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06/24/2021 Algeria (International Christian Concern) – On Wednesday, the United States Commission on International Religious Freedom (USCIRF) expressed its concern for the deterioration of religious freedom in Algeria. USCIRF’s condemnation comes in the wake of several Algerian court cases that resulted in the unjust imprisonment of Algerian Christians. In combination with strict restrictions surrounding places of worship, these incarcerations reflect the disturbing decline of religious freedom in Algeria in recent years, a trend that has potentially grave implications on the country’s minority Christian communities.


Persecution against Algerian Christians stems largely from legal restrictions on religious expression and freedom to worship. Like many predominantly Muslim countries in North Africa and the Middle East, Algeria has passed blasphemy laws that prevent Christians from worshipping, sharing their faith, or even possessing Christian literature. On June 6, Algerian pastor and bookstore owner Rachid Mohamed Seighir was sentenced to a year in prison for “printing, storing, or distributing materials that can shake the faith of a Muslim.” Earlier this year, Algerian Christian Hamid Soudad was sentenced to five years in prison for insulting the Prophet Muhammad, the maximum sentence under Algeria’s blasphemy law. Blasphemy laws pose the highest threat to Christians who converted from Islam, as the Muslim majority disproportionally targets them.


Recent years have also seen a troubling rise in church closures and other limitations on Algerian Christian’s ability to worship freely. The Algerian government has utilized registration for places of worship as a method of preventing religious minorities from gathering to practice their faith. Non-Muslim organizations must register with the National Commission Governing Worship by Non-Muslims, a conference that rarely meets and frequently neglects to respond to churches’ registration requests. This demand for registration and subsequent refusal to grant them has resulted in the closure of 13 Protestant churches in Algeria since 2017. On June 4, three recently closed churches were ordered to be permanently sealed in a court decision that USCIRF has since criticized.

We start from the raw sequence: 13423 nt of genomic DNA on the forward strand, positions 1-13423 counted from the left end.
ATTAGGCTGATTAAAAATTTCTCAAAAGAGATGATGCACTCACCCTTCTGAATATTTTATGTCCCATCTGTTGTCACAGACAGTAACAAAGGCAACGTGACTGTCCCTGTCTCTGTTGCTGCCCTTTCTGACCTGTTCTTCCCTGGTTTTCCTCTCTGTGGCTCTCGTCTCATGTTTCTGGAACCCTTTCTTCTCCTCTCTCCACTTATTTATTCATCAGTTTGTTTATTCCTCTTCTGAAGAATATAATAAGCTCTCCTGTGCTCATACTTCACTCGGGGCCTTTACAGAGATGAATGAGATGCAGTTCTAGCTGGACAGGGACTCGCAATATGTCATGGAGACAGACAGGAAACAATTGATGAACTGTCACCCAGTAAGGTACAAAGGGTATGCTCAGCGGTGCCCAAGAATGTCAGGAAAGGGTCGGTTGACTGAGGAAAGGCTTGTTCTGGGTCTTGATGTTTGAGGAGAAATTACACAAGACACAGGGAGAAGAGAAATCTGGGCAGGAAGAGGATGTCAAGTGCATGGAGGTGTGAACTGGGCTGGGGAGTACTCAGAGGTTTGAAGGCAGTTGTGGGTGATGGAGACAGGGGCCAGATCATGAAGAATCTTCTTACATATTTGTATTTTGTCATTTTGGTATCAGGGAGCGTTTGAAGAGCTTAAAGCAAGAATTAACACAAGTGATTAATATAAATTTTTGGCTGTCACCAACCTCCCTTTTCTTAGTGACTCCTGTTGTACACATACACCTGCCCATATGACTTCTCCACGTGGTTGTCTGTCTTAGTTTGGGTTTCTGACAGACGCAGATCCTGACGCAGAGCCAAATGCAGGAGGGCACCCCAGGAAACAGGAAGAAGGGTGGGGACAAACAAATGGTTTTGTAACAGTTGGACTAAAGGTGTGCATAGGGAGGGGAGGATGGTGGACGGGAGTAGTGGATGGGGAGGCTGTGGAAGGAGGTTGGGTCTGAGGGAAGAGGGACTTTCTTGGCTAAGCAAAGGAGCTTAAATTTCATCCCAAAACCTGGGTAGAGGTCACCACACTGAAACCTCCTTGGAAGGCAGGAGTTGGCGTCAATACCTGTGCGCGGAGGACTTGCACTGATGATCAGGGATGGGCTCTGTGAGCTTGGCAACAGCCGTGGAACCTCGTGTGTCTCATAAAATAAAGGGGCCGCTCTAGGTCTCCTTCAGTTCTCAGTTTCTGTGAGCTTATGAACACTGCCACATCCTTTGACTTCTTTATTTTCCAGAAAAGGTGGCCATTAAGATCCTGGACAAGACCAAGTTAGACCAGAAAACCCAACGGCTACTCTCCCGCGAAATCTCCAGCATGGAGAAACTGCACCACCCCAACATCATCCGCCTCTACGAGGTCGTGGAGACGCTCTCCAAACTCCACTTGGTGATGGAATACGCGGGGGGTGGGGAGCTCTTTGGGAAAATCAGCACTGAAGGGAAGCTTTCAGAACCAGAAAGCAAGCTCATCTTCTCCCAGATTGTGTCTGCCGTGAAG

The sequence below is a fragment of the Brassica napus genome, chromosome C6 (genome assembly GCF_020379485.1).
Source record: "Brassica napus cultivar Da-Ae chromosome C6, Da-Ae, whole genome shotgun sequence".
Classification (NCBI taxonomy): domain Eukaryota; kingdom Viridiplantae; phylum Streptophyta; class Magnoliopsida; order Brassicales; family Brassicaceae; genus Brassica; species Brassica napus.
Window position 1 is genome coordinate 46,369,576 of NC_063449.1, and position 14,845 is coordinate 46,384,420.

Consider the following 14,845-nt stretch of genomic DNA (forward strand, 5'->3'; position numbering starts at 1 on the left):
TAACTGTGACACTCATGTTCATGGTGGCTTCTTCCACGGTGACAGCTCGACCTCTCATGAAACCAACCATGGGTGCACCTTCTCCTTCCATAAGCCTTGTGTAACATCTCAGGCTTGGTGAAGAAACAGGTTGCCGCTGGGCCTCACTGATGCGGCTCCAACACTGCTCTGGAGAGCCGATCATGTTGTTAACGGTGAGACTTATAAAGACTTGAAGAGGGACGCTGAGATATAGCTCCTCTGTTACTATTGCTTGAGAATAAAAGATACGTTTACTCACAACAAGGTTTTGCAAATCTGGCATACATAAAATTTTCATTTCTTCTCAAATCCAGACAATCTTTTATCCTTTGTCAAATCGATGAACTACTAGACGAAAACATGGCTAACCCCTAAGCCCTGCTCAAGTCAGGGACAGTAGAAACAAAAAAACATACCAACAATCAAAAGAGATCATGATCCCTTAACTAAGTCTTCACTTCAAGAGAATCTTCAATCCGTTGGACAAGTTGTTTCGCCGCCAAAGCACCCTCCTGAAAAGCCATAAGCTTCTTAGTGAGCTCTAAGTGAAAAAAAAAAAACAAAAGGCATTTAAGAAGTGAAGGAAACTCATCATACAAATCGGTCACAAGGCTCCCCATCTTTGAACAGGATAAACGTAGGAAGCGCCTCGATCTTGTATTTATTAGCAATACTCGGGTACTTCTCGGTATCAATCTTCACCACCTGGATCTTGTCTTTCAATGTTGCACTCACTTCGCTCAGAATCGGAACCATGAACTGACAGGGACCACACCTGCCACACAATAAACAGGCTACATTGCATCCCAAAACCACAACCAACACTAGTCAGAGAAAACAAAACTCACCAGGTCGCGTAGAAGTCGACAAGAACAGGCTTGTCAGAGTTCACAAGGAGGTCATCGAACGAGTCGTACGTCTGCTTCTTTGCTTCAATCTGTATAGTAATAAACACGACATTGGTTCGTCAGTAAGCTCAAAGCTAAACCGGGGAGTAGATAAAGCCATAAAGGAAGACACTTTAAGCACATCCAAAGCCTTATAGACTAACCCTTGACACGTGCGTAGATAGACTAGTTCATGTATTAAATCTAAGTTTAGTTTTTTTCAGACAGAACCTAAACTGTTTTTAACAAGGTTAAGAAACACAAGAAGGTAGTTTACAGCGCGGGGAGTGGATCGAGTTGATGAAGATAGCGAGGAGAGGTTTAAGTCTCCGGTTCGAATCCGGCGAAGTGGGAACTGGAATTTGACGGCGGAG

In its 2021 Annual Report, USCIRF recommended that Algeria be placed on the State Department’s Special Watch List for its persecution of minority religious groups within its borders. These violations of international religious freedom are deeply contrary to the United States’ standards at home and abroad, and the US government should consider them in its future diplomatic relations with Algeria. For now, USCIRF’s statement provides increased awareness of persecution in Algeria and the methods by which it is propagated.


For interviews, please contact Addison Parker: [email protected].